Less than two weeks after a similar bill passed in Georgia, a six-week abortion ban passed the Ohio state legislature on Wednesday, and the state's Republican governor says he intends to sign it. The bill makes no exceptions for cases of rape or incest, and Planned Parenthood has pledged to sue, the Associated Press reports.
Similar versions of the bill had passed Ohio's legislature twice before, according to the Associated Press, but then-Gov. John Kasich vetoed them both. However, current Gov. Mike DeWine has said he will sign the most recent version of the legislation, which will make Ohio the sixth state to enact six-week abortion bans.
In March, the Georgia legislature passed a bill that bans abortions after six weeks, USA Today reports, and it's currently awaiting the governor's signature. A similar bill is under consideration in Louisiana as well, according to NOLA.com. Mississippi, Kentucky, and Iowa have already passed six-week abortion bans, NOLA.com reports, although the Iowa measure was struck down by a district court judge in January.
Laws that seek to ban abortions at six weeks are often erroneously referred to as "fetal heartbeat" bills, but that characterization is incorrect. A fetus does not possess a heart at six weeks, as Dr. Jennifer Gunter writes at HuffPost; rather, it has a millimeters-thick structure called the fetal pole that exhibits fetal activity long before the fetus's heart has developed.
Reproductive rights groups condemned DeWine and Ohio Republicans for passing the measure and promised to sue to have it overturned.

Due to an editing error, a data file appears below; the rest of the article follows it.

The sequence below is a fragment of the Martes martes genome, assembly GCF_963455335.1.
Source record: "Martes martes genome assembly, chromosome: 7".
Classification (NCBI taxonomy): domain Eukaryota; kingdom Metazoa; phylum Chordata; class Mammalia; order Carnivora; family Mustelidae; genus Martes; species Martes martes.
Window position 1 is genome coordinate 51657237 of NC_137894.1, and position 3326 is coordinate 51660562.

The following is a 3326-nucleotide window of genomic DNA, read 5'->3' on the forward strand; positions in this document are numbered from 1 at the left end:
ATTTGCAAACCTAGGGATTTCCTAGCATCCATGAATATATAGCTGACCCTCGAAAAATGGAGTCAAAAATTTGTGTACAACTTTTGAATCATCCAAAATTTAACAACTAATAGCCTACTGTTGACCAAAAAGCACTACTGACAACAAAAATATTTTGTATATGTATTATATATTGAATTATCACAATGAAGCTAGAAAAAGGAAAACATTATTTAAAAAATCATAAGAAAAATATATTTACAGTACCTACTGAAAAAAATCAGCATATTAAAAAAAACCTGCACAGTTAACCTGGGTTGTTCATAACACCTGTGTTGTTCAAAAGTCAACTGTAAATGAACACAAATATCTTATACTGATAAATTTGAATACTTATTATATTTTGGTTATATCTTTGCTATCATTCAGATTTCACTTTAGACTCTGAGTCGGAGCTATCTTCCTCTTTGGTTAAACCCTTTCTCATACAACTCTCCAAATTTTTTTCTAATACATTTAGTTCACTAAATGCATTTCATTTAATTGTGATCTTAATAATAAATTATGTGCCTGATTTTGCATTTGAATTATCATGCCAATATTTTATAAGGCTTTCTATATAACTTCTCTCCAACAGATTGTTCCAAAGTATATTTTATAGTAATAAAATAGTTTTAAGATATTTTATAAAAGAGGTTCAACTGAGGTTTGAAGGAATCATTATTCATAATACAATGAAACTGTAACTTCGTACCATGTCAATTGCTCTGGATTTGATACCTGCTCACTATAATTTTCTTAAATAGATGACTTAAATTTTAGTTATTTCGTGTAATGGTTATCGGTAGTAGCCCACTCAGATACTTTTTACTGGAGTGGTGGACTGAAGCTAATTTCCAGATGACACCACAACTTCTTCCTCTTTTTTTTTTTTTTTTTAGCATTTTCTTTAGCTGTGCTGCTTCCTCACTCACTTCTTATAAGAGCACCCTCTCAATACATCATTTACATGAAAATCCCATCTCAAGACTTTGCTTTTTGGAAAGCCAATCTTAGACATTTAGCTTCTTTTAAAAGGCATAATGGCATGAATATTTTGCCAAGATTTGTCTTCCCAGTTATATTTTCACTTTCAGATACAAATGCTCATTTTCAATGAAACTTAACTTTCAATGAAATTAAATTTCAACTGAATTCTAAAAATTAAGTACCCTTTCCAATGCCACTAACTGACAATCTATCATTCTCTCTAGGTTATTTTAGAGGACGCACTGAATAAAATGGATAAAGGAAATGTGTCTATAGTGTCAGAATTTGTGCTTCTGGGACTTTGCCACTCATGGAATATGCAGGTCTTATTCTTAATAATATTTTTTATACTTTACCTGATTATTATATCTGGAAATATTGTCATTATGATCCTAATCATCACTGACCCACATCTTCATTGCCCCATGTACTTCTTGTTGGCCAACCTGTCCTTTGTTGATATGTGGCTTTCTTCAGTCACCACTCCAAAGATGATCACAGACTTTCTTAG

"If this is what it takes, we will see you at the Supreme Court," said Iris Harvey, president and CEO of Planned Parenthood of Greater Ohio, to protesters outside of the statehouse, according to WOSU. In a subsequent statement, Harvey called it "unconscionable that Ohio lawmakers continue to use people’s health care as a political pawn in their national strategy to ban safe, legal abortion." She also said that Planned Parenthood will "stand against the onslaught of attacks on Ohioans and will use everything at our disposal to protect their access to safe, legal abortion.”
As Dr. Leana Wen, president of Planned Parenthood Federation of America, pointed out in a statement, Ohio's law and other six-week bans effectively prohibit abortions before many women even know that they're pregnant.
Many states with Republican-controlled legislatures have pursued draconian restrictions on abortion in 2019. According to Planned Parenthood, there's been a 63 percent increase in six-week abortion bans at the state level in 2019 from the year before. In early April, Alabama lawmakers passed a two-week abortion ban, while on Monday, Texas legislators held a hearing on a bill that would impose the death penalty for women who have abortions.
Under the Ohio legislation, any doctor who performs an abortion after cardiac activity is detected in the fetal pole could face felony charges, up to a year in jail, a $2,500 fine, and the possibility of having the State Medical Board of Ohio revoke their medical license, Cleveland.com reports.